Sunday, December 14, 2008

Lollipop Guild

So I have been getting hassled by daughter number two.
"Make suckers Mommy".
That would sound cute coming out of the mouth of a 2 year old, but Malaina is 20.
So I get all the makings out, and she disappears down into her girl cave of a bedroom! But my heart goes out to her. She has a bitch of a Microbiology test she has been doing all weekend. (Sorry for the language, but if the shoe fits....) It has only 8 questions, and she has been at for about 24 hours total. It is Sunday night and she still has 3 questions to go.
But to be honest, I too have been thinking about it ever since I found my ancient Lollipop tree in the dark nether regions of my Christmas decorations crap. I usually only make cinnamon suckers. The other flavors do not appeal to the Glad Family. We like them as hot and spicy as we can stand it.

Some sugar cooking tips.
  1. Use a heavy gauge aluminum pot. In this case a skillet from my Grandma Ruby's kitchen. It is vintage, but oh it heats sugar incredibly even, and it has a pouring spout.
  2. Watch the sugar so it doesn't burn. If it gets burned you're screwed. It can get slightly amber in color and you are still okay.
  3. Use a marble slab, and your suckers will harden lightening fast. I found this one at a close out store in Michigan, about 23 years ago.
  4. Measure ingredients precisely. My copper measuring cups are so cool even Giada de Laurentis or Paula Dean don't have a set. These also came from the close out store in Michigan.

We are lucky to have incredible candy supply stores in Utah. Gygi Culinary Solutions
Other readers can link on the blog and order directly.
The above molds are some that I prefer using as opposed to the plastic ones. They seem to have more dimension. I want a sucker to really fill up my mouth.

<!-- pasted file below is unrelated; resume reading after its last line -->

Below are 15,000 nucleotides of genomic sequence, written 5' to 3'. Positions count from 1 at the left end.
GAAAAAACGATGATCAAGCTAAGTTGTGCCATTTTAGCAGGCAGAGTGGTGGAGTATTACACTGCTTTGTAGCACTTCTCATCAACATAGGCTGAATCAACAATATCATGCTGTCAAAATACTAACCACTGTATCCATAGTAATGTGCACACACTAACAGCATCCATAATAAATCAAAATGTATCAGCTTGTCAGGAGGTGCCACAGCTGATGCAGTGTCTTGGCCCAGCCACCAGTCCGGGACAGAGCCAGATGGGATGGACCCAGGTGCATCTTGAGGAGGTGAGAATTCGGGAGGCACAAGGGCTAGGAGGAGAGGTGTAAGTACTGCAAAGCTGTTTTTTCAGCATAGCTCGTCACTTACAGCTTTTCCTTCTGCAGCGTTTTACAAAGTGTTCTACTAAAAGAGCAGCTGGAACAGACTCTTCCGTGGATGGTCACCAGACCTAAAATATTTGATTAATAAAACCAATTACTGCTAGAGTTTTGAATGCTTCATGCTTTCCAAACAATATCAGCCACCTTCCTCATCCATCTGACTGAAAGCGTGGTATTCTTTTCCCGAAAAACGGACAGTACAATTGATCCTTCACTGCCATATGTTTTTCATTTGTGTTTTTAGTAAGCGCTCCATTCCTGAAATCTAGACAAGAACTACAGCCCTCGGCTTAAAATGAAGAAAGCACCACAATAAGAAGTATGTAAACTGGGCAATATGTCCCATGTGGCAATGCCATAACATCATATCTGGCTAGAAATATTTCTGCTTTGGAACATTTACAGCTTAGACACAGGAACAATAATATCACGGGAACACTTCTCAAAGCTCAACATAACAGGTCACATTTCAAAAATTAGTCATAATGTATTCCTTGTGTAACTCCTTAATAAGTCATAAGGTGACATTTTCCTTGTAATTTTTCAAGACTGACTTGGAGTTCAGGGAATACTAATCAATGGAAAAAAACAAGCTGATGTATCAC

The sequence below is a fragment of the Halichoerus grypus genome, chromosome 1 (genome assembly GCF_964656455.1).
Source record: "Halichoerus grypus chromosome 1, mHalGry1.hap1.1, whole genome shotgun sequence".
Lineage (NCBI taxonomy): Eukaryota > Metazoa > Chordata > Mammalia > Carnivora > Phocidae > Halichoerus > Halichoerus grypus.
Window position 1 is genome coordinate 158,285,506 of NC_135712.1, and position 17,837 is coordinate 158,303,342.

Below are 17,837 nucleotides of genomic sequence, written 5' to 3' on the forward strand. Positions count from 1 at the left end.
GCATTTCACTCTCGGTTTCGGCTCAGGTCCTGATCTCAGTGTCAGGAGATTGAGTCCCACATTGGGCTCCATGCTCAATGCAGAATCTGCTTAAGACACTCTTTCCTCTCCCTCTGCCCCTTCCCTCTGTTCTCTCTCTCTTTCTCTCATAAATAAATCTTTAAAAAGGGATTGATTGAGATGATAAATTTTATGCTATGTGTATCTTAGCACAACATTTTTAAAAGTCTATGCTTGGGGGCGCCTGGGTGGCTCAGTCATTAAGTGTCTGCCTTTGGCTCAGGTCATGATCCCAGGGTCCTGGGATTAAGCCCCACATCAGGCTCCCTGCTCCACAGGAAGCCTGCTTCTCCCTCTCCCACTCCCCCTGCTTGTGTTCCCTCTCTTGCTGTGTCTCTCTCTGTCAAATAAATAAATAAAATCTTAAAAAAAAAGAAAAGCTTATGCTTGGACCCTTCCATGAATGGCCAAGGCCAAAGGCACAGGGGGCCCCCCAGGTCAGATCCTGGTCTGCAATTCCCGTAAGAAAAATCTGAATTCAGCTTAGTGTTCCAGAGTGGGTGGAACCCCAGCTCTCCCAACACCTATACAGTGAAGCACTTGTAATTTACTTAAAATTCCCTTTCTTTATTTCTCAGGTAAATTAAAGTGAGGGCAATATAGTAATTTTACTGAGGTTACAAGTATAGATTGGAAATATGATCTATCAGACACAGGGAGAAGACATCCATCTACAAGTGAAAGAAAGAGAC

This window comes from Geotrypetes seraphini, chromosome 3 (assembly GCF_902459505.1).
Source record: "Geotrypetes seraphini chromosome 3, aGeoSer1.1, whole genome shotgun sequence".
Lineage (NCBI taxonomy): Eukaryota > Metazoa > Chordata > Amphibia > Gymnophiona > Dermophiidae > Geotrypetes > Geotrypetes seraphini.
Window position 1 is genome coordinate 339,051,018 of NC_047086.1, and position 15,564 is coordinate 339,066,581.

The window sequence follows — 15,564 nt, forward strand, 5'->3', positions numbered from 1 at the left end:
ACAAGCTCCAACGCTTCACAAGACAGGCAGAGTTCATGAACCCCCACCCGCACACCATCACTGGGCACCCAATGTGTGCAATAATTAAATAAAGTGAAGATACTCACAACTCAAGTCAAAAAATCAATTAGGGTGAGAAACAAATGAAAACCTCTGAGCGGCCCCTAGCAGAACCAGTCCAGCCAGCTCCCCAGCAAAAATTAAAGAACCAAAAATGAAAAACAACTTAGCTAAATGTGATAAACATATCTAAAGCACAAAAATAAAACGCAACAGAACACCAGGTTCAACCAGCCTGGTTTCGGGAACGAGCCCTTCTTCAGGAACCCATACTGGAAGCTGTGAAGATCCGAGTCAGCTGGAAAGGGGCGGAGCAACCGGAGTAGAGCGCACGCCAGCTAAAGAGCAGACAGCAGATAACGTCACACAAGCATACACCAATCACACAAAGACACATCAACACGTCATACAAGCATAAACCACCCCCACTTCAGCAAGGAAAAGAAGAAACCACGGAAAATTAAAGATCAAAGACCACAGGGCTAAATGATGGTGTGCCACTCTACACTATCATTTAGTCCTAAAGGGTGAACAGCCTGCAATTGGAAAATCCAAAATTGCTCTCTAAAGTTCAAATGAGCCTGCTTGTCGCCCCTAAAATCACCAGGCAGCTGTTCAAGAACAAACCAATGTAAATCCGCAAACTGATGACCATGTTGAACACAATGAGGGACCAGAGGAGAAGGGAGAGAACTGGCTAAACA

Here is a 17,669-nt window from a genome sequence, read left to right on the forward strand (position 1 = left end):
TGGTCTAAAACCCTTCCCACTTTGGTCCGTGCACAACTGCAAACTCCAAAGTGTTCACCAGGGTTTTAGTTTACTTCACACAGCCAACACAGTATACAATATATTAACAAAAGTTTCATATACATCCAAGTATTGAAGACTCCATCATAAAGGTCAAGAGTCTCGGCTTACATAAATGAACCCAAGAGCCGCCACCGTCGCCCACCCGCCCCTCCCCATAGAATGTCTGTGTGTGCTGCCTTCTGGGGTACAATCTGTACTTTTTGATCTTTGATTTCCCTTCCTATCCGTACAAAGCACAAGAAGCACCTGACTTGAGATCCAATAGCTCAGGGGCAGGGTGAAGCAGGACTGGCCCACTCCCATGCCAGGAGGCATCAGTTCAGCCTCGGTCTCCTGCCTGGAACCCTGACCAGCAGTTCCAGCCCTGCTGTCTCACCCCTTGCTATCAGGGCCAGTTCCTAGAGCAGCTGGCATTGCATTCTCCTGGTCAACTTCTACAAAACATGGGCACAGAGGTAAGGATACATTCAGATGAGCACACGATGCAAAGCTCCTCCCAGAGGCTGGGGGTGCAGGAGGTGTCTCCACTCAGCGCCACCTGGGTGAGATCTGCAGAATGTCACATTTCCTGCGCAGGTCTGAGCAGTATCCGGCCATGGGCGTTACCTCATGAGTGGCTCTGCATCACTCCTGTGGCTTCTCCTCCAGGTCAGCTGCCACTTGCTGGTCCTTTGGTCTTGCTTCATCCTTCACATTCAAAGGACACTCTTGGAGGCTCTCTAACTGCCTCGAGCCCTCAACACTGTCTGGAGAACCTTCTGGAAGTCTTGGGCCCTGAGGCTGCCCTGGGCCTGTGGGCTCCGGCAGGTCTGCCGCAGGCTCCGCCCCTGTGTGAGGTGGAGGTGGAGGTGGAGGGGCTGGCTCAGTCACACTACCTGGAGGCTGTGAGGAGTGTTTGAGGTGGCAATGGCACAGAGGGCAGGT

If you click on the photo above you can see the threading the sugar makes when it is at a hard crack. I recommend a "quality" candy thermometer.

Bring to a boil over medium high heat:
2 cups sugar
1 cup water
1 cup corn syrup

Boil to 300 degrees (or 292 at Wasatch Front elevation.) (NOTE: decrease boiling temp, by 2 degrees for every 1000 feet above sea level you live
). Remove from heat, stir in with a clean wooden spoon; the flavoring and color of choice. POUR CAREFULLY into molds. Let harden completely before removing the molds.

These two books, shown above, are my candy making standards. They are written by Utah women, and these copies are littered with drops of sugar and other goo that I have left in them over the decades. My high school classmate Julie gave me the book on the right. It has the worlds best fudge recipe in it. I have made it every Christmas for 22 years. I am sure I will do it here for this blog soon.

I tried to get a picture of my stinking Lollipop tree on here, but Blogger is "sucking" technically tonight! I normally don't use so much crude language, but this is my blog and I can make it as colorful as I want. My mood is quite colorful tonight.
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cari said...

Wow. Those look so good! You never cease to amaze me! Beautiful pictures.

Good luck Malaina!

The Blonde Duck said...

Colorful indeed! The suckers look great!

Louisa said...

oh my !!! can i come and stay with you :-). they look GREAT !